Longmont City Council to Consider Contract for Air Quality Study
If you go
What: Longmont City Council
When: 7 p.m. Tuesday
Where: Civic Center council chambers, 350 Kimbark St.
Longmont is considering hiring a contractor to conduct sampling and analysis of emissions from oil and gas operations near the city.
Data for the air quality monitoring study would be collected at two locations, one near Union Reservoir east of Longmont and the other on the west side of the city, according to a staff memo.
At city staff’s request, Detlev Helmig, founder of Boulder Atmosphere Innovation Research, has submitted a proposal for the multiple-year study.
Staff on Tuesday will seek council’s direction about whether to prepare a contract for the study, which would be considered for adoption at a future meeting.
The first year of the proposed Longmont-area regional air quality study — which has been suggested could last for at least five years — would cost the city an estimated $403,341 for the Union Reservoir site, and $154,905 for the west Longmont site.
The city also would pay a projected $50,000 to install building enclosures to store and shelter equipment and towers and make other improvements to the monitoring locations.
After the first year, the ongoing costs for subsequent years of air quality monitoring are anticipated to be about $150,000 annually.
Funding for the study would come from sustainability program funds in the city budget, as well as Longmont’s oil and gas royalty revenues, according to staff.
The study would be designed “to capture overall ambient air quality within and around the city associated with oil and gas operations,” staff stated.
It would provide high-resolution data of primary air pollutants, such as methane, volatile organic compounds and nitrogen oxides, from oil and gas operations, as well as secondary pollutants, such as ozone, small particulate matter and carbon dioxide.
Longmont also is located within a Front Range ozone nonattainment area, and staff stated regional monitoring stations would assist in efforts to understand the air quality impacts associated with motor vehicle emissions. A nonattainment area is one in which “air quality does not meet the ozone standards set by the federal government,” according to the Colorado Department of Health and Environment.
Helmig “is renowned in this field,” according to the staff memo.
An associate professor at the University of Colorado’s Institute of Arctic and Alpine Research, Helmig has performed similar air quality monitoring at Boulder Reservoir for a project sponsored by Boulder County Public Health in partnership with the Colorado Department of Public Health and Environment.
Researchers last year reported there was a strong correlation between northeasterly winds from Weld County and levels of petroleum hydrocarbons — such as methane, ethane and propane — in Boulder County’s air.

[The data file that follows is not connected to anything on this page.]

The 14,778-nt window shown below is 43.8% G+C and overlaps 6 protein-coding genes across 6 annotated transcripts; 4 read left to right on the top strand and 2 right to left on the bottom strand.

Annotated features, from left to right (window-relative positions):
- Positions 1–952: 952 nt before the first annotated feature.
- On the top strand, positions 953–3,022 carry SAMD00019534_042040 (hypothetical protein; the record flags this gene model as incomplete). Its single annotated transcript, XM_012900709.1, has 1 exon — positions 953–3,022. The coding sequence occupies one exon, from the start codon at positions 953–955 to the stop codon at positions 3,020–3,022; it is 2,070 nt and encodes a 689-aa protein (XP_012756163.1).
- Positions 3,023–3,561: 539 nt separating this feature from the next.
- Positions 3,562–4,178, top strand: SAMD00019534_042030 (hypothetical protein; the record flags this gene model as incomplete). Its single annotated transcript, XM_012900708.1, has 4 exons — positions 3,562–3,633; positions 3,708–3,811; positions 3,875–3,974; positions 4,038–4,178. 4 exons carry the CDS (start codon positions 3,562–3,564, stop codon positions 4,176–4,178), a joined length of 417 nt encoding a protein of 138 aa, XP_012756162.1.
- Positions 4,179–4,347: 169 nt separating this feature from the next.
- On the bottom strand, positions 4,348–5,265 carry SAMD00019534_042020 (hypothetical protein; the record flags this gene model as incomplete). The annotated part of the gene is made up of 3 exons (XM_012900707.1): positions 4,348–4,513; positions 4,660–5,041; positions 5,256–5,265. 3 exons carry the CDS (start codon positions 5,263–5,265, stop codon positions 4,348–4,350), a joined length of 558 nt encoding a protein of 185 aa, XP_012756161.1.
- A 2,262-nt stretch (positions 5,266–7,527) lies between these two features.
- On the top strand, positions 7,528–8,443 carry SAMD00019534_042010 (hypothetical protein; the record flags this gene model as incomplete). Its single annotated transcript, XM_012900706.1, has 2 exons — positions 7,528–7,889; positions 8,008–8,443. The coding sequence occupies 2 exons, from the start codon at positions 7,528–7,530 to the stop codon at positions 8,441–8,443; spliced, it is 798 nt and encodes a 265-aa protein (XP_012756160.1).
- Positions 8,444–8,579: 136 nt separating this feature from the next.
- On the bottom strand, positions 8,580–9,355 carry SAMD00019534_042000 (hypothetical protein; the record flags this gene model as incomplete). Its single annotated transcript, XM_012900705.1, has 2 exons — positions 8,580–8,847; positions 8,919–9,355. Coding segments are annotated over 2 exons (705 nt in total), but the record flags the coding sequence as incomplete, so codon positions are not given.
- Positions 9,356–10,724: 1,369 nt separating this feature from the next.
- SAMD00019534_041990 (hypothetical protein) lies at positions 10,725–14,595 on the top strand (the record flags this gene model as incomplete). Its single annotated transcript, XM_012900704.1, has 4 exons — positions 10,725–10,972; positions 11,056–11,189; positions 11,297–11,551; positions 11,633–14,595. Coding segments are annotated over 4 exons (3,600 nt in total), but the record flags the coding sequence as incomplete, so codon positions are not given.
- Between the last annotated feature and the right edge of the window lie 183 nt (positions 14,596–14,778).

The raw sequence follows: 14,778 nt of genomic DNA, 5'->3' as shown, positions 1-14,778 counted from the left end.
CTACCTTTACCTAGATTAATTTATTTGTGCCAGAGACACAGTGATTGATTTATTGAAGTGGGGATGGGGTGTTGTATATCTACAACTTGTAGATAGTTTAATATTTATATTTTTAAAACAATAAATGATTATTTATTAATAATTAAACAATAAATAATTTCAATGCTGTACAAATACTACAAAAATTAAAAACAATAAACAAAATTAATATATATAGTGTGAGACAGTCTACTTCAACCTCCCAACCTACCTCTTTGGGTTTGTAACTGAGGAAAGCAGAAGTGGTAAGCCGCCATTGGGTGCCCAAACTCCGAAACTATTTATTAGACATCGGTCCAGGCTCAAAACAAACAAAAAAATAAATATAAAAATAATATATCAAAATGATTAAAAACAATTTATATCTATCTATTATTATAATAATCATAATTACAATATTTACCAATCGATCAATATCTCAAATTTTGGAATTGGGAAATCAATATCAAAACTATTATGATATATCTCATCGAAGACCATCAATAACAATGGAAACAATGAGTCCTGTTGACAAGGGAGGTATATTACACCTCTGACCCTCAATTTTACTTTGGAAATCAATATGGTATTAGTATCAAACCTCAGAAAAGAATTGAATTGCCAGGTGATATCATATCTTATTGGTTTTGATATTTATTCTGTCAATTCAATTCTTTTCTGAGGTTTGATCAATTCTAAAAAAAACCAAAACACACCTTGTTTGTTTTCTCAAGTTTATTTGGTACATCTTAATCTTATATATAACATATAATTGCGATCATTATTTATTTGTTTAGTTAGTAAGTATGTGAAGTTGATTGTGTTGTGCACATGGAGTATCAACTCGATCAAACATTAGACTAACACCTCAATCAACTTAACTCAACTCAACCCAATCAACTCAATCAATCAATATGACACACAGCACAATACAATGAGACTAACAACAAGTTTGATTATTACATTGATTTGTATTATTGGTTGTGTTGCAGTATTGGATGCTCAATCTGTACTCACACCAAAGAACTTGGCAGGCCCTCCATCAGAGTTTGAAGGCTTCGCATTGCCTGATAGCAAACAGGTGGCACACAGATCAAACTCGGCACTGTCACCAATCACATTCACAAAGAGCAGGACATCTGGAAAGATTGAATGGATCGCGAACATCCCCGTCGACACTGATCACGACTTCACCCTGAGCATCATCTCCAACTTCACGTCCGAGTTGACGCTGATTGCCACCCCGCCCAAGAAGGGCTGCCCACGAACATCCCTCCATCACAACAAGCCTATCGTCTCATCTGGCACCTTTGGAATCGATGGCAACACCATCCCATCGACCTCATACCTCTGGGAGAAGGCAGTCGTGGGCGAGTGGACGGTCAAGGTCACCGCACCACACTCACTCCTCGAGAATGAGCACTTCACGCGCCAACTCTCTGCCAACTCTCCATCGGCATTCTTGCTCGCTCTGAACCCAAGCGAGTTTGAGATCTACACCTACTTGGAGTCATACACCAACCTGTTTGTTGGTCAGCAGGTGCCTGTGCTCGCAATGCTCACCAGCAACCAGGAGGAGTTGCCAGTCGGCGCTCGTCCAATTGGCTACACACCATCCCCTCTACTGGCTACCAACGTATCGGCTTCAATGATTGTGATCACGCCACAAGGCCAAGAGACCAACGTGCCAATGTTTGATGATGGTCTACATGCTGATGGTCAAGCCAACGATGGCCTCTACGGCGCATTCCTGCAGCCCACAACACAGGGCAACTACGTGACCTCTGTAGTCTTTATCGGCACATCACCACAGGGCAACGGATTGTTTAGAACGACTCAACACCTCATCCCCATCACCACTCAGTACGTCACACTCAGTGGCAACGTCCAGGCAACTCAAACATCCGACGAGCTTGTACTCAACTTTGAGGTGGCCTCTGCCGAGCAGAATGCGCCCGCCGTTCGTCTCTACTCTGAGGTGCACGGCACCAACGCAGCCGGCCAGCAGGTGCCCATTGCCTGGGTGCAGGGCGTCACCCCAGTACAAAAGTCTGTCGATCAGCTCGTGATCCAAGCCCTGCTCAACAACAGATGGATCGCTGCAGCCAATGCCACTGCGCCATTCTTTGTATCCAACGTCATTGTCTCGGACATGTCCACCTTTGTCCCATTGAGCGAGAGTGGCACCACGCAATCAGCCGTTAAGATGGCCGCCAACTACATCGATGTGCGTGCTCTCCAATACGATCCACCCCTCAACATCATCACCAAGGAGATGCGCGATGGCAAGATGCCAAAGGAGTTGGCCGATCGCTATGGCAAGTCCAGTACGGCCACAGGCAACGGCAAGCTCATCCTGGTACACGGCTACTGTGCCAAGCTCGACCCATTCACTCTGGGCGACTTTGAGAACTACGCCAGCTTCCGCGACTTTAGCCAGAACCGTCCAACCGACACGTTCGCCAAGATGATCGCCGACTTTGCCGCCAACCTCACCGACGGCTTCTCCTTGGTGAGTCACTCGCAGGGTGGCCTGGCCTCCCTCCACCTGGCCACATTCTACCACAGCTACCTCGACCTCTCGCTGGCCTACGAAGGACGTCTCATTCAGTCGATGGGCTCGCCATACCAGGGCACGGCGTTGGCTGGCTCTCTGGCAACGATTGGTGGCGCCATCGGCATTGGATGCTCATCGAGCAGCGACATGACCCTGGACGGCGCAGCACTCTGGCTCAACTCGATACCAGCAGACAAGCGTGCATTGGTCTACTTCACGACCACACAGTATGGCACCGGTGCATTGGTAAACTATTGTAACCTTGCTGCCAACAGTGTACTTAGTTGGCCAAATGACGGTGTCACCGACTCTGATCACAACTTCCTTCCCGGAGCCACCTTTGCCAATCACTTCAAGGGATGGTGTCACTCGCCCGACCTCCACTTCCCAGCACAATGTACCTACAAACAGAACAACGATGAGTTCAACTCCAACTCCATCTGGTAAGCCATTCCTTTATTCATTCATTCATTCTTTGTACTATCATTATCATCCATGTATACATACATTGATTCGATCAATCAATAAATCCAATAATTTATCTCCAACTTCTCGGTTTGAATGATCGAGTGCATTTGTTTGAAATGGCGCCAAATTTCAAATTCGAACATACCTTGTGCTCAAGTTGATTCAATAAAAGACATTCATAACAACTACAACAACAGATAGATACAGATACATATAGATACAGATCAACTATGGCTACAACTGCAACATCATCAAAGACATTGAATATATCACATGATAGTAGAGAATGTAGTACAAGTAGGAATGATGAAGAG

In May, council voted 6-1 to approve a $3 million agreement with TOP Operating and Cub Creek Energy that officials said would end oil and gas surface drilling within the city, as well as on city-owned properties such as the Union Reservoir Nature Area.
That agreement would not allow vertical drilling into Union Reservoir, but would permit horizontal hydraulic fracturing from off-site locations to free up oil and gas deposits deep beneath the reservoir — and the subsequent horizontal drilling and extraction of those minerals — although city staff in August told council that such exploration and production posed minimal risks to the quality of water in Union.
Tuesday, council will receive results of a baseline water quality study that found “no current evidence of hydraulic fracturing chemicals ... in any of five sampling locations in Union Reservoir,” according to staff.
Staff said last year’s water study findings by E. Michael Thurman and Imma Ferrer, of the University of Colorado Center for Environmental Mass Spectrometry — deliberately conducted prior to any fracking or drilling underneath Union Reservoir — will provide Longmont with comparison data if contamination occurs in the future.
The Thurman-Ferrer study also provides Longmont with reassurances that if there is a leak, spill, runoff or other migration from oil and gas sites, “it would be detected and reported based on these background measurements,” staff stated.
Thurman and Ferrer have recommended continued water quality sampling this year, which would cost Longmont about $150,000 and come from the city’s oil and gas royalty revenues, staff stated.
Contact Staff Writer John Fryar at 303-684-5211 or firstname.lastname@example.org or twitter.com/jfryartc